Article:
Fragrant and Creamy
Redolent of fennel, cinnamon, and cloves, with tender lamb bathed in coconut milk, this coconut lamb curry is a must. Sunday means lamb in many non-veg Indian households, and as with any curry, what it is flavored with varies all over India. I love the combination of coconut, curry leaves, and some sort of acid. And in this case, tamarind paste is the star.
Lamb Madras Curry
British Indian food lovers may recognize this combination of spices as a Madras curry. The city of Madras is now called Chennai. And in the U.K., this curry is code for a very hot and fiery masala. My tolerance for heat from chilies is pretty low, so this fragrant curry is captivating, but not incendiary.
Coconut Lamb Curry
The inspiration for this recipe is another winner from Hari Ghotra’s YouTube channel, though I have made a few changes as usual. I took a cue from Madhur Jaffrey’s Madras curry and added a cup of coconut milk. It brings sweetness and allows the spices to blend more gracefully. Feel free to mix up the meat you use. Beef can be used instead of lamb, but chicken will bring this curry together much more quickly. However, turkey or even pork will work well too. I would resist the temptation to use chicken breast, as it has a tendency to be dry. But use what you like.
Oh, and by the way—This recipe is one of the top 20 dishes that are Indian favorites. Take a look!
See Notes below before you cook.
Coconut Lamb Curry (Madras Curry)
- 2 pounds lamb ~ Cut into cubes, use beef or chicken thighs
- 1 tablespoon coriander seeds
- 1 1/2 teaspoon anise or fennel seeds
- 1 tablespoon white poppy seeds ~ Or same amount cashews
- 1 1/2 teaspoon cumin seeds
- 4 green cardamom pods
- 1 cinnamon stick ~ 3 inches
- 6 whole cloves
- 1/2 teaspoon turmeric
- 2 1/2 teaspoons Kashmiri ground red chili ~ Substitutions
- 1 1/2 teaspoons sea or table salt ~ Substitutions
- 2 tablespoons coconut oil ~ Or oil of your choice
- 1 teaspoon black or brown mustard seeds
- 10 fresh curry leaves ~ Optional, coarsely chopped, about
- 1 1/2 cups onions ~ Finely diced
- 1/4 teaspoon salt
- 1 tablespoon ginger garlic paste ~ Buy or make; or 1 1/2 tsp each of puréed or finely mince garlic and ginger
- 2 tablespoons water
- 1 tablespoon lime juice ~ More to taste
- 1 13.5-ounce can coconut milk
- 2 tablespoons cilantro ~ Chopped for garnish
- Gather your marinade ingredients.
- In a medium pan over medium heat, add all the whole spices: coriander, anise or fennel seeds, poppy seeds or cashews, cumin, cardamom, cassia, and cloves. Toast for a minute or two until fragrant. Let cool for 5 minutes.
- Grind spices in a spice grinder, straining out any big pieces and then run through the grinder again until all the spices are ground to a fairly fine powder. Discard any larger pieces that are leftover. Add the turmeric, chili powder, and salt.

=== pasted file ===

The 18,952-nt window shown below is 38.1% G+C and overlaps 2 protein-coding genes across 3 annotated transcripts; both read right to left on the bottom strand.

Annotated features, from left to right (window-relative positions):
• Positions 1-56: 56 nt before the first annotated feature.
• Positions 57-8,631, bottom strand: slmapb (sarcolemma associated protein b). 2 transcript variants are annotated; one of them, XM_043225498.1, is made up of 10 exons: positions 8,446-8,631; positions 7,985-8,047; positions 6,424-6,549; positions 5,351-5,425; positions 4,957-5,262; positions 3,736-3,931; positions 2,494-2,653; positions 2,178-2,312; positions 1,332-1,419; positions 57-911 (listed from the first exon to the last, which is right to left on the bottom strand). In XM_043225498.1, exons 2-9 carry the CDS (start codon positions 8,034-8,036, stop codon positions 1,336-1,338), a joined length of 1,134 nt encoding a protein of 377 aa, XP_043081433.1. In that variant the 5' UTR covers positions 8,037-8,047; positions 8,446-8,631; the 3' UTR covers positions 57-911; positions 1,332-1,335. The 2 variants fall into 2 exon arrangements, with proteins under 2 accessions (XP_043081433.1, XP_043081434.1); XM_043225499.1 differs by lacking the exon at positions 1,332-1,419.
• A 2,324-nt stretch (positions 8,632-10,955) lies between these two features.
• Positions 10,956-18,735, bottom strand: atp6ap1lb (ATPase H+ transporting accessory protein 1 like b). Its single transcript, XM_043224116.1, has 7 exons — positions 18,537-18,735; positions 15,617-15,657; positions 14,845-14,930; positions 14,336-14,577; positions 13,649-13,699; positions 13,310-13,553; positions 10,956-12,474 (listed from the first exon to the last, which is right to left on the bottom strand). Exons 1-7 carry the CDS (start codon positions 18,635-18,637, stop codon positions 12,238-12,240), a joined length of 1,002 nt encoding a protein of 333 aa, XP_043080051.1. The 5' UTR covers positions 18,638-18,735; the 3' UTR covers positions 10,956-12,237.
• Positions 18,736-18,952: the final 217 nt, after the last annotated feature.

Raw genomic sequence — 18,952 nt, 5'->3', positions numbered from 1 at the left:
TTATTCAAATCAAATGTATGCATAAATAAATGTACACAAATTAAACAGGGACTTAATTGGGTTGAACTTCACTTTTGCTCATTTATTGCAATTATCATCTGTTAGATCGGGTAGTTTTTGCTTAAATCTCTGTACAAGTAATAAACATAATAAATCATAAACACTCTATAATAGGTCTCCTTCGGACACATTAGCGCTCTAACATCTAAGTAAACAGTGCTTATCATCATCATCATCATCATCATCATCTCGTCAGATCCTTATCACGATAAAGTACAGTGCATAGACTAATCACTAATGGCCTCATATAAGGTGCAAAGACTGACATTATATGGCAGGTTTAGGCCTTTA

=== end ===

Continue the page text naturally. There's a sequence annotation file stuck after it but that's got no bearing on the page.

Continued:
- Place lamb in a large bowl and coat with the spice powder. If you have time, allow the lamb or beef to marinate for 2 hours, or overnight. If using chicken, a couple of hours will be enough marination time.
- While the meat is finishing up its marination time, gather your sauce ingredients, and start preparing it.
- Heat a heavy dutch oven or saucepan over medium-high heat and add the oil. When the oil is hot, test a couple of mustard seeds. If they pop immediately, add the rest of the seeds. When mustard seeds are popped (1 minute), immediately stir in the curry leaves, onions, and salt. Cook the onions until they begin to brown; about 8 minutes. If the onions stick to the bottom of the pan, add water in 1 tablespoon increments as needed.
- Add the ginger garlic paste. Sauté for 30 seconds, stirring continuously until it no longer smells raw.
- Add the meat and water and cook for 4 minutes. Reduce the heat to the lowest setting, add the coconut milk and water to just cover the meat. Cook very gently, stirring occasionally and adding water as needed. You are looking for the sauce to thicken and the lamb to be very tender. Lamb will take between 60 minutes and 90 minutes. Beef could take up to 90 minutes depending on the size of your cubes. Boneless chicken will take about 10 to 15 minutes.
- Add lime juice starting with a tablespoon, adding more as needed. Taste for salt, acid (lime), and heat level from chilies. As with most curries, allowing the meat to rest in the sauce overnight will give you and even more flavorful dish. Serve with a simple rice dish and/or Indian bread.
- If you are cutting lamb or beef into cubes yourself, you may want to purchase an extra half-pound of meat. I find that a large cut of lamb or beef has quite a bit of fat that needs to be trimmed away.
- If you prefer using chicken for this recipe, you may want to use about 3/4 the amount of spices in the spice powder, and adjust the cooking time accordingly. Chicken thigh meat will be the best choice, but breast meat will work as long as you are careful not to overcook it.
- Indian white poppy seeds are different enough from black poppy seeds, that if you don’t have them, it is best to use cashews instead. The purpose of either is to add body to the final sauce for this coconut lamb curry.
- Coconut Lamb Curry is one of the Top 20 Dishes in India, enjoy!